In the pilot for Empire, Lucious Lyon was pure evil, more of a straight-up villain than an anti-hero. This meant he had a long way to go to be likable. Lucious had the greatest potential character arc and the most tragic flaws to overcome, including homophobia. The writers have so far succeeded in making him one of the most compelling characters on television, and they're now on the verge of pulling off another fete: making Terrence Howard likable.
For the majority of this season, Lucious has employed the iron-fist ruling technique to run Empire Records. More than music, he's selling the Lyon family brand as a product. His eyes seem to swim only with money and he cares about his three talented sons to the extent that it'll benefit his legacy. He killed his best friend. He practically disowned Jamal for being gay. The first episode featured a flashback of Lucious shoving Jamal into a garbage can after seeing him play dress-up. Not even a fatal diagnosis of ALS stopped Lucious from being contemptible—until recently.
At the center of Wednesday night's episode was an Empire Records showcase for investors. Lucious has a brush with death while in the middle of an argument with Cookie about the showcase, and the scare functions as a major turning point. He faints and is carried away in an ambulance. A doctor tells him the illegal meds he's been taking are killing him faster than the ALS.
Lucious, who's a little bit changed, later has a heart-to-heart with Jamal in his office. Jamal's boyfriend Michael has just left him. "I'm not sorry he's gone," laughs Lucious, before turning serious. "I am sorry that you're not happy. Eventually, you're gonna meet somebody who'll really understand what it's like to be with an artist. It's hard." Lucious also offers to take care of Jamal's alleged daughter and says, "You're on not on your own here." For now, a bond is developing, though I'm curious to see what becomes of his raging homophobia.
This episode also has Lucious finally reveal his ALS sickness to his family. It's another scene that softens him as he's now forced to face his mortality with the people he loves, and not just in his own head.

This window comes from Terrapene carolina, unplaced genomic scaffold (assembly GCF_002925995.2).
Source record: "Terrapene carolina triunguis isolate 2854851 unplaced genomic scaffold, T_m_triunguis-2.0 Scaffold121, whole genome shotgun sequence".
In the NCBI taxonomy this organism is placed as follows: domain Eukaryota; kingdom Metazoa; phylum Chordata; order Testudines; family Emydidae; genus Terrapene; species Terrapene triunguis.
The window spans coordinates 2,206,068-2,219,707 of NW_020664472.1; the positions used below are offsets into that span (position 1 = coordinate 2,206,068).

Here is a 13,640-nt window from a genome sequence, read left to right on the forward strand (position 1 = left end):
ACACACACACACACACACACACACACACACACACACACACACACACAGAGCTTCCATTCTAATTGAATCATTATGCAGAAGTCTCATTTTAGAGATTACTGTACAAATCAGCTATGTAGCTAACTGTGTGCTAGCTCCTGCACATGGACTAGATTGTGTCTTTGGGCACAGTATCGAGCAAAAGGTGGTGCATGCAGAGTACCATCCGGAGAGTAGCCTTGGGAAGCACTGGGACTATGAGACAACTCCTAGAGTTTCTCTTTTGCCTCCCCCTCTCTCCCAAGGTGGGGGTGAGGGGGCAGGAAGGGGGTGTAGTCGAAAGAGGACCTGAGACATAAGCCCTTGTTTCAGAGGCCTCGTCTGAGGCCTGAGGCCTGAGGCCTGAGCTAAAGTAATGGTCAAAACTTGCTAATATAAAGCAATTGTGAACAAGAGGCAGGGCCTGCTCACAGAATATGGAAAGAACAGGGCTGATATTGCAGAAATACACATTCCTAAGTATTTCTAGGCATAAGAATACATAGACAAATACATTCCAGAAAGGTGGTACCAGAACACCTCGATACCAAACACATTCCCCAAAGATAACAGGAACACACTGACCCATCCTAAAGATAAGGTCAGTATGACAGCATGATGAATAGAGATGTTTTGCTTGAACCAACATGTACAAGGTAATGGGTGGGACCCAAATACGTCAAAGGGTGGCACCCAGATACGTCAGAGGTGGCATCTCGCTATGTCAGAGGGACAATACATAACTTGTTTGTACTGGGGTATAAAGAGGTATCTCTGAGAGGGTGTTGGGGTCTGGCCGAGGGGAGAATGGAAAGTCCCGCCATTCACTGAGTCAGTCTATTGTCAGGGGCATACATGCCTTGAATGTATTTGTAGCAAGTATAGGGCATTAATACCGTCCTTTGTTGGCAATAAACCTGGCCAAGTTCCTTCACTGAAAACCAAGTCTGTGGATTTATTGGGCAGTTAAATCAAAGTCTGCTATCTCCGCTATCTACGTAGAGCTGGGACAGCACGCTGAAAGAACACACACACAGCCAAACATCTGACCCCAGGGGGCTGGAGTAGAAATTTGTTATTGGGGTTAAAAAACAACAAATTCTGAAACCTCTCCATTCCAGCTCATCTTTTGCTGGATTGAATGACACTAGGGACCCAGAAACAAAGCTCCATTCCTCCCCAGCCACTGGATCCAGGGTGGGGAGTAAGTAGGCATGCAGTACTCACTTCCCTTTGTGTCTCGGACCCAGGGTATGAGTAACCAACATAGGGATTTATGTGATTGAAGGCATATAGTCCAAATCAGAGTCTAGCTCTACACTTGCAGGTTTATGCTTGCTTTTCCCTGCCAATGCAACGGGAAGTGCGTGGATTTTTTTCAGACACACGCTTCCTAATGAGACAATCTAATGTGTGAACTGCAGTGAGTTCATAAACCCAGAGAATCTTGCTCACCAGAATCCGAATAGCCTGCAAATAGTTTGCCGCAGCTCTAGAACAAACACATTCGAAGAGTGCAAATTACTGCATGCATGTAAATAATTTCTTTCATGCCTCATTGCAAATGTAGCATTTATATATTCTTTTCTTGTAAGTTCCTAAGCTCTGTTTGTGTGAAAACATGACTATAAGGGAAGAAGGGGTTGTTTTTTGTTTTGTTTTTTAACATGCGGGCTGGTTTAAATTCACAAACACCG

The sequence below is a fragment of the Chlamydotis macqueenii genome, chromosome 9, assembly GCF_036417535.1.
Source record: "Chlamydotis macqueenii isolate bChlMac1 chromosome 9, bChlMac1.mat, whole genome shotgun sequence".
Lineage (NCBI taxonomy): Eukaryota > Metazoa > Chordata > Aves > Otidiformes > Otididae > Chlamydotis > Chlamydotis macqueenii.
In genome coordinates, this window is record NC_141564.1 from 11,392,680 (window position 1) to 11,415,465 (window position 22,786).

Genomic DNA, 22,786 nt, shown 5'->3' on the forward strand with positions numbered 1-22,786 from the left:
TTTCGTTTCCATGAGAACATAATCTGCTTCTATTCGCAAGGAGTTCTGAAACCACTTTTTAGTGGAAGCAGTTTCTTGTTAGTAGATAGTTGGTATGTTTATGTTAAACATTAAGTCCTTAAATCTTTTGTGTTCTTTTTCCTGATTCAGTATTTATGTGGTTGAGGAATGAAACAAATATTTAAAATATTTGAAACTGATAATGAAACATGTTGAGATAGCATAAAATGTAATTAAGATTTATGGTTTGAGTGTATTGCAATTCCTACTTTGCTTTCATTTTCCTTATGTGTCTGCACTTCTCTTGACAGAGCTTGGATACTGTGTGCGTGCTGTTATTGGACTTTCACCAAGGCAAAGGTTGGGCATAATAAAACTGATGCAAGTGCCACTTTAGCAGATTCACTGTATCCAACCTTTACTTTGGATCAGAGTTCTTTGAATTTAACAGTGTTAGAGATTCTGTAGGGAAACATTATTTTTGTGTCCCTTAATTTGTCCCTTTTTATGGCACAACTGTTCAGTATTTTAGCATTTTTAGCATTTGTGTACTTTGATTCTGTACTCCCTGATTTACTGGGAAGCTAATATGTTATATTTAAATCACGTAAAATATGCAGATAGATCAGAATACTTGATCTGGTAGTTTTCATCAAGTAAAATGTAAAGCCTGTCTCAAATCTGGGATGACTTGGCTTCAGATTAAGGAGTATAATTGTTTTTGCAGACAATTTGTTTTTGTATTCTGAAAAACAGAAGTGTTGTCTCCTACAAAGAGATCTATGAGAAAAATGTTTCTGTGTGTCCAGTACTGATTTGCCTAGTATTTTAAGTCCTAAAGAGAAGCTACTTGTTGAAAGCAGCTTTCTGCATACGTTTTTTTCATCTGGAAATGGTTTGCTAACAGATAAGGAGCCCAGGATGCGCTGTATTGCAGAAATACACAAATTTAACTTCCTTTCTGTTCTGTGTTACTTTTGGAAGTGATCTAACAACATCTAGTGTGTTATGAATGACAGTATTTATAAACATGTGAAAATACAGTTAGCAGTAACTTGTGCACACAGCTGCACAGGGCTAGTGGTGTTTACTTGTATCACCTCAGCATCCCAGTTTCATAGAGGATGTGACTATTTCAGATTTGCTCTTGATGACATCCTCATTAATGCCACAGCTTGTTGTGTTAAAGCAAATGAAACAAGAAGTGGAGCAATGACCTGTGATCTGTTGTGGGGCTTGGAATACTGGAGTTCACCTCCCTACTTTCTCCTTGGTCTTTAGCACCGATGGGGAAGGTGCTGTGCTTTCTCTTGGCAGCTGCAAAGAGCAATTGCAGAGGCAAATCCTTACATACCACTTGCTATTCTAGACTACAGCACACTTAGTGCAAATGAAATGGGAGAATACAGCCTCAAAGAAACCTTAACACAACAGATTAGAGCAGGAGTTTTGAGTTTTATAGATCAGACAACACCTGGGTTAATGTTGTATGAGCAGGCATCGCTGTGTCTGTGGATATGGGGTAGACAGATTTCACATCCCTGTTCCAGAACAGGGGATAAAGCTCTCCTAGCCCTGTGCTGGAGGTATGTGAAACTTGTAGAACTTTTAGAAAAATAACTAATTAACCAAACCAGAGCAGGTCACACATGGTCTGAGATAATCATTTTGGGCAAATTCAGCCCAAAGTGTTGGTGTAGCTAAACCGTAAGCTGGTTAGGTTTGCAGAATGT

Howard, as Lucious, inspires love and hate. He's the best actor to play this role (Taraji P. Henson reportedly recruited him). He also has a disturbing past. It's hard to tell if Empire intentionally plays off this tense relationship, because the average viewer may not even know of the multiple alleged violent incidents (or that it may have cost him a role), and so these viewers have no prior judgment of him. All of that is indefensible. These conflicting feelings make it easier to hate Howard's character and makes it confusing when his character becomes more likable, as he did on last night's episode. It's impossible to dismiss and weird to write anything good about Howard because of all of this.
Howard has a reputation in Hollywood for being an arrogant dick (notably, the contract disputes over his role as War Machine in the Iron Man franchise). He looks like a pimp and a sweet-talker and a creep and the guy who'll swindle you out of $5 and the little kid who stole your candy in fifth grade and laughed in your face.
In the span of this season, I've seen his treble tremor of a voice described as: "a pastor preaching in a whisper," "a mix between a pissed off mosquito and a church mother," "pitch-perfect Phyllis Diller" (by Jezebel's own Julianne), and like he's "about to cry about freedom." The voice is part of the beauty of Lucious. It's theatrical, melodramatic, ridiculous and it somehow works. All of his speeches and lines are much funnier because they're delivered like a death-bed monologue.
Howard is also a singer, a pretty bad one. Listen to his acoustic guitar tune, "Sanctuary," from his 2008 debut, Shine Through It.
If you can finish the laughing fit, ask yourself: Why did he do this?
I'm glad he did, because it's extremely campy and adds another weird layer to Howard as Lucious. He's the type of singer that Empire Records would totally sign.